From Wikishire
Jump to: navigation, search
Main Street Renton - - 431930.jpg
Main Street, Renton
Grid reference: NS3878
Location: 55°58’16"N, 4°35’2"W
Population: 2,138  (2001)
Post town: Dumbarton
Postcode: G82
Dialling code: 01389
Local Government
Council: West Dunbartonshire
West Dunbartonshire

Renton, known locally as "The Renton", is a village in Dunbartonshire; a place of just over two thousand souls.

Renton is particularly famous for the village's association football side. Renton FC was one of the 11 founder members of the Scottish Football League and winners of the 1885 and 1888 Scottish Cup, producing many famous players.


The Renton takes its name from Cecilia Renton (daughter-in-law of Tobias Smollett) after whom the modern sandstone, 'model' village was named in 1762. Dalquhurn Bleachworks in 1715 and Cordale Printworks in 1770 were responsible for attracting new industrial workers. At the north of the village stood the Place of Bonhill, a residence from 1642, to the South was Dalquhurn House.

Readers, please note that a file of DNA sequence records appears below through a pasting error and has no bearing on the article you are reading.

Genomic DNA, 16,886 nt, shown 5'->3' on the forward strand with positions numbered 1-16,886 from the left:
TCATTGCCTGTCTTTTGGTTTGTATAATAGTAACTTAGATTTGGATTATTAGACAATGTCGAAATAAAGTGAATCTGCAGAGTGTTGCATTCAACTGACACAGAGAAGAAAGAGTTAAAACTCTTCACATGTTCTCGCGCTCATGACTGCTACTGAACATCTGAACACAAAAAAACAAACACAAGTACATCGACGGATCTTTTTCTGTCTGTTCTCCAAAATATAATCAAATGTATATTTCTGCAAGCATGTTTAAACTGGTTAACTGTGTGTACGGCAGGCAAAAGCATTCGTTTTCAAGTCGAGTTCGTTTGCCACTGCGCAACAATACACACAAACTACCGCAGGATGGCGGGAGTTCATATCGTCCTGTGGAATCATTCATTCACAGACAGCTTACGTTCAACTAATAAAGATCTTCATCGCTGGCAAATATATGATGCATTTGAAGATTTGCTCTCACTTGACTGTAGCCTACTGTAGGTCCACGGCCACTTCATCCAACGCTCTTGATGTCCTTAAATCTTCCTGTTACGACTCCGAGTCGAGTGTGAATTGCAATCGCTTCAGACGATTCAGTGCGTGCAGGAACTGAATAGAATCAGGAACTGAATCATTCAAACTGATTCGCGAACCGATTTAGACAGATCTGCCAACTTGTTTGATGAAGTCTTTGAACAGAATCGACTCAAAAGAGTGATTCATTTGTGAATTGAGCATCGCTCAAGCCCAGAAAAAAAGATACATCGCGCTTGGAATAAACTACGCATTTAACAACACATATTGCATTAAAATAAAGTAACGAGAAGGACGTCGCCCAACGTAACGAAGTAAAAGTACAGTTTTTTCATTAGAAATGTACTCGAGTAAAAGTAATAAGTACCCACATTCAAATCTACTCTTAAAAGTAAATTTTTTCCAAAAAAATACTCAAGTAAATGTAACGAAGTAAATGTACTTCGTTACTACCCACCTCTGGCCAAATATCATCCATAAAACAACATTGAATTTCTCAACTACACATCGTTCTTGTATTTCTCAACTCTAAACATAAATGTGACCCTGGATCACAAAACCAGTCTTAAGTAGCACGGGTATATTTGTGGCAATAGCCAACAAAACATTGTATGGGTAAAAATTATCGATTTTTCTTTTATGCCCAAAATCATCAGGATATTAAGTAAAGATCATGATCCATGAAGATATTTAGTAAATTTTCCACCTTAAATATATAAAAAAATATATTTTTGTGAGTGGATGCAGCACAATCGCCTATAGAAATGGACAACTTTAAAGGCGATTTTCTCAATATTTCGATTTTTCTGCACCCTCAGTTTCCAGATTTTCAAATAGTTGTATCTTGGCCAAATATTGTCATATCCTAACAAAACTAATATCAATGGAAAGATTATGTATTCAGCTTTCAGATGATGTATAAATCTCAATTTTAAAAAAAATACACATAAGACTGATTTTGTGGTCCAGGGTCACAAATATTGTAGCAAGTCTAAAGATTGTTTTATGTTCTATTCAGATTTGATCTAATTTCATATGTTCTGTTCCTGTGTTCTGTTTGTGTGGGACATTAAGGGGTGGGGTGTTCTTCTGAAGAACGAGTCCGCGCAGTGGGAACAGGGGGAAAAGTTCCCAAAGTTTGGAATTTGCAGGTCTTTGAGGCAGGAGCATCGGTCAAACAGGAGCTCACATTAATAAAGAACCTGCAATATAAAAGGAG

Two parallel north-south streets, Main Street and Back Street were first joined by Station Street, Stirling Street, Burns Street, Thimble Street, Market Street and Red Row. In late Victorian times, the village extended southwards to Leven Street, Alexander Street and John Street. Further expansion occurred in the 1930s as housing was built in the grounds of Cordale House.

In the early 1960s the majority of the sandstone properties in the village were compulsory purchased by Dumbarton County Council, demolished and replaced by with Brutalist-style concrete houses and flats. The majority of these have since been replaced by proper houses, with their own front and back doors, by the Cordale Housing Association.

Renton has traditionally been a stronghold of radical left-wing politics; during the 1930s it had Communist councillors, Buster Lamont, never toed the Labour Party line and independent councillors such as Jimmy McKenzie (1960/70s), and since 1999 it has been represented on the council by Jim Bollan, at present the Scottish Socialist Party's only councillor.